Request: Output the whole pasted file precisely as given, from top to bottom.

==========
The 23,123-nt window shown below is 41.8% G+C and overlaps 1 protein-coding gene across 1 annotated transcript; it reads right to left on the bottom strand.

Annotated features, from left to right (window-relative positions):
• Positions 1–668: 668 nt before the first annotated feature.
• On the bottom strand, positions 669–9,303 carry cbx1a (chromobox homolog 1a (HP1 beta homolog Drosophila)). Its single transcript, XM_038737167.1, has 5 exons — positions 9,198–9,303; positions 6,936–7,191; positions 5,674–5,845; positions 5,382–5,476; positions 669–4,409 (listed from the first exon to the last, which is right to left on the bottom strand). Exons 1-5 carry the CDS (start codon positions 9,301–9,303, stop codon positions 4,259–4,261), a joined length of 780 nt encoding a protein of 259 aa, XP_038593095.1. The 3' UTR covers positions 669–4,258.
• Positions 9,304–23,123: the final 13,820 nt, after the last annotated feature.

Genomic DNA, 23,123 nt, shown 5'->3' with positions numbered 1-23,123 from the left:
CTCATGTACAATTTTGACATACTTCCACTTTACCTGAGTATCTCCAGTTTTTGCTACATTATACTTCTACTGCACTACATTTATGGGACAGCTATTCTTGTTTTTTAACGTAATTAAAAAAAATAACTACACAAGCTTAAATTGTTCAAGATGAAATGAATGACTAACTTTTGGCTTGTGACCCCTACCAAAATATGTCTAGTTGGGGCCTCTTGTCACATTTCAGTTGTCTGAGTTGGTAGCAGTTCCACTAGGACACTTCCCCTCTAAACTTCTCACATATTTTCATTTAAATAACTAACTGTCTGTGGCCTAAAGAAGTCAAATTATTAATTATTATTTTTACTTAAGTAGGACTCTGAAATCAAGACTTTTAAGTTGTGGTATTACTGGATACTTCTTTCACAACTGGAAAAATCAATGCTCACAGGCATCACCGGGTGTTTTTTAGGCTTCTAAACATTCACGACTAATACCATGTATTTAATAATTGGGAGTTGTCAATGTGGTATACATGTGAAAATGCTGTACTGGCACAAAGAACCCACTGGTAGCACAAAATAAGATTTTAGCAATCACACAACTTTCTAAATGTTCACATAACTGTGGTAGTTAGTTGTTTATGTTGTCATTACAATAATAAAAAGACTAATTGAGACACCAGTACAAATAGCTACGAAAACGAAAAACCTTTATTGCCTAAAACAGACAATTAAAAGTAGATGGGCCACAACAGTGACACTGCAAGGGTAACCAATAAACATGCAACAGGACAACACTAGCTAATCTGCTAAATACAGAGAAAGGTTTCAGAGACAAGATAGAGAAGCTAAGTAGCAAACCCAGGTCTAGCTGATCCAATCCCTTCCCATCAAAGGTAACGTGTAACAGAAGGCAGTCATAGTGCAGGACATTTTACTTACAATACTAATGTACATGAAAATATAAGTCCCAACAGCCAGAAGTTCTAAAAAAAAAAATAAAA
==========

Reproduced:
The 23,123-nt window shown below is 41.8% G+C and overlaps 1 protein-coding gene across 1 annotated transcript; it reads right to left on the bottom strand.

Annotated features, from left to right (window-relative positions):
• Positions 1–668: 668 nt before the first annotated feature.
• On the bottom strand, positions 669–9,303 carry cbx1a (chromobox homolog 1a (HP1 beta homolog Drosophila)). Its single transcript, XM_038737167.1, has 5 exons — positions 9,198–9,303; positions 6,936–7,191; positions 5,674–5,845; positions 5,382–5,476; positions 669–4,409 (listed from the first exon to the last, which is right to left on the bottom strand). Exons 1-5 carry the CDS (start codon positions 9,301–9,303, stop codon positions 4,259–4,261), a joined length of 780 nt encoding a protein of 259 aa, XP_038593095.1. The 3' UTR covers positions 669–4,258.
• Positions 9,304–23,123: the final 13,820 nt, after the last annotated feature.

Genomic DNA, 23,123 nt, shown 5'->3' with positions numbered 1-23,123 from the left:
CTCATGTACAATTTTGACATACTTCCACTTTACCTGAGTATCTCCAGTTTTTGCTACATTATACTTCTACTGCACTACATTTATGGGACAGCTATTCTTGTTTTTTAACGTAATTAAAAAAAATAACTACACAAGCTTAAATTGTTCAAGATGAAATGAATGACTAACTTTTGGCTTGTGACCCCTACCAAAATATGTCTAGTTGGGGCCTCTTGTCACATTTCAGTTGTCTGAGTTGGTAGCAGTTCCACTAGGACACTTCCCCTCTAAACTTCTCACATATTTTCATTTAAATAACTAACTGTCTGTGGCCTAAAGAAGTCAAATTATTAATTATTATTTTTACTTAAGTAGGACTCTGAAATCAAGACTTTTAAGTTGTGGTATTACTGGATACTTCTTTCACAACTGGAAAAATCAATGCTCACAGGCATCACCGGGTGTTTTTTAGGCTTCTAAACATTCACGACTAATACCATGTATTTAATAATTGGGAGTTGTCAATGTGGTATACATGTGAAAATGCTGTACTGGCACAAAGAACCCACTGGTAGCACAAAATAAGATTTTAGCAATCACACAACTTTCTAAATGTTCACATAACTGTGGTAGTTAGTTGTTTATGTTGTCATTACAATAATAAAAAGACTAATTGAGACACCAGTACAAATAGCTACGAAAACGAAAAACCTTTATTGCCTAAAACAGACAATTAAAAGTAGATGGGCCACAACAGTGACACTGCAAGGGTAACCAATAAACATGCAACAGGACAACACTAGCTAATCTGCTAAATACAGAGAAAGGTTTCAGAGACAAGATAGAGAAGCTAAGTAGCAAACCCAGGTCTAGCTGATCCAATCCCTTCCCATCAAAGGTAACGTGTAACAGAAGGCAGTCATAGTGCAGGACATTTTACTTACAATACTAATGTACATGAAAATATAAGTCCCAACAGCCAGAAGTTCTAAAAAAAAAAATAAAA